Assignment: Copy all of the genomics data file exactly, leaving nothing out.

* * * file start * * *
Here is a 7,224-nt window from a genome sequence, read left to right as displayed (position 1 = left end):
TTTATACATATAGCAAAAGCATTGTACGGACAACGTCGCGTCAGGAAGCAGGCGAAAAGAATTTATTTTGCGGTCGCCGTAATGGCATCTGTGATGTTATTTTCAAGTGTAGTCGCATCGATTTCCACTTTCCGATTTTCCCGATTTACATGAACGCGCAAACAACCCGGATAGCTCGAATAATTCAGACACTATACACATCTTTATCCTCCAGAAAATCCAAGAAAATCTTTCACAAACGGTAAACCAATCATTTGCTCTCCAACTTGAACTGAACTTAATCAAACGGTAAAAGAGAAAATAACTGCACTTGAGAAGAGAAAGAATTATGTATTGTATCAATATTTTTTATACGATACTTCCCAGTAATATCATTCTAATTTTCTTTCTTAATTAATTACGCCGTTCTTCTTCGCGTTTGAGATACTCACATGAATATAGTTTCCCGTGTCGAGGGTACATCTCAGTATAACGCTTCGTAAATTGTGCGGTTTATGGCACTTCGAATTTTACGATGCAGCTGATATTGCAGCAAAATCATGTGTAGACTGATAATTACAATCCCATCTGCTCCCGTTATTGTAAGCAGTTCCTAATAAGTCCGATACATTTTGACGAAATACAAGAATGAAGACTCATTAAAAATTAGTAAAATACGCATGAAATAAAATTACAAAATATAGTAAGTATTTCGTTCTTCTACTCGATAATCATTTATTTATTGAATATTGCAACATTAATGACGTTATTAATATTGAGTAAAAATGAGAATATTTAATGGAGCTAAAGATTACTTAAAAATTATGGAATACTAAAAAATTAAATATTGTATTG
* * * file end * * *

Here is a 7,224-nt window from a genome sequence, read left to right as displayed (position 1 = left end):
TTTATACATATAGCAAAAGCATTGTACGGACAACGTCGCGTCAGGAAGCAGGCGAAAAGAATTTATTTTGCGGTCGCCGTAATGGCATCTGTGATGTTATTTTCAAGTGTAGTCGCATCGATTTCCACTTTCCGATTTTCCCGATTTACATGAACGCGCAAACAACCCGGATAGCTCGAATAATTCAGACACTATACACATCTTTATCCTCCAGAAAATCCAAGAAAATCTTTCACAAACGGTAAACCAATCATTTGCTCTCCAACTTGAACTGAACTTAATCAAACGGTAAAAGAGAAAATAACTGCACTTGAGAAGAGAAAGAATTATGTATTGTATCAATATTTTTTATACGATACTTCCCAGTAATATCATTCTAATTTTCTTTCTTAATTAATTACGCCGTTCTTCTTCGCGTTTGAGATACTCACATGAATATAGTTTCCCGTGTCGAGGGTACATCTCAGTATAACGCTTCGTAAATTGTGCGGTTTATGGCACTTCGAATTTTACGATGCAGCTGATATTGCAGCAAAATCATGTGTAGACTGATAATTACAATCCCATCTGCTCCCGTTATTGTAAGCAGTTCCTAATAAGTCCGATACATTTTGACGAAATACAAGAATGAAGACTCATTAAAAATTAGTAAAATACGCATGAAATAAAATTACAAAATATAGTAAGTATTTCGTTCTTCTACTCGATAATCATTTATTTATTGAATATTGCAACATTAATGACGTTATTAATATTGAGTAAAAATGAGAATATTTAATGGAGCTAAAGATTACTTAAAAATTATGGAATACTAAAAAATTAAATATTGTATTG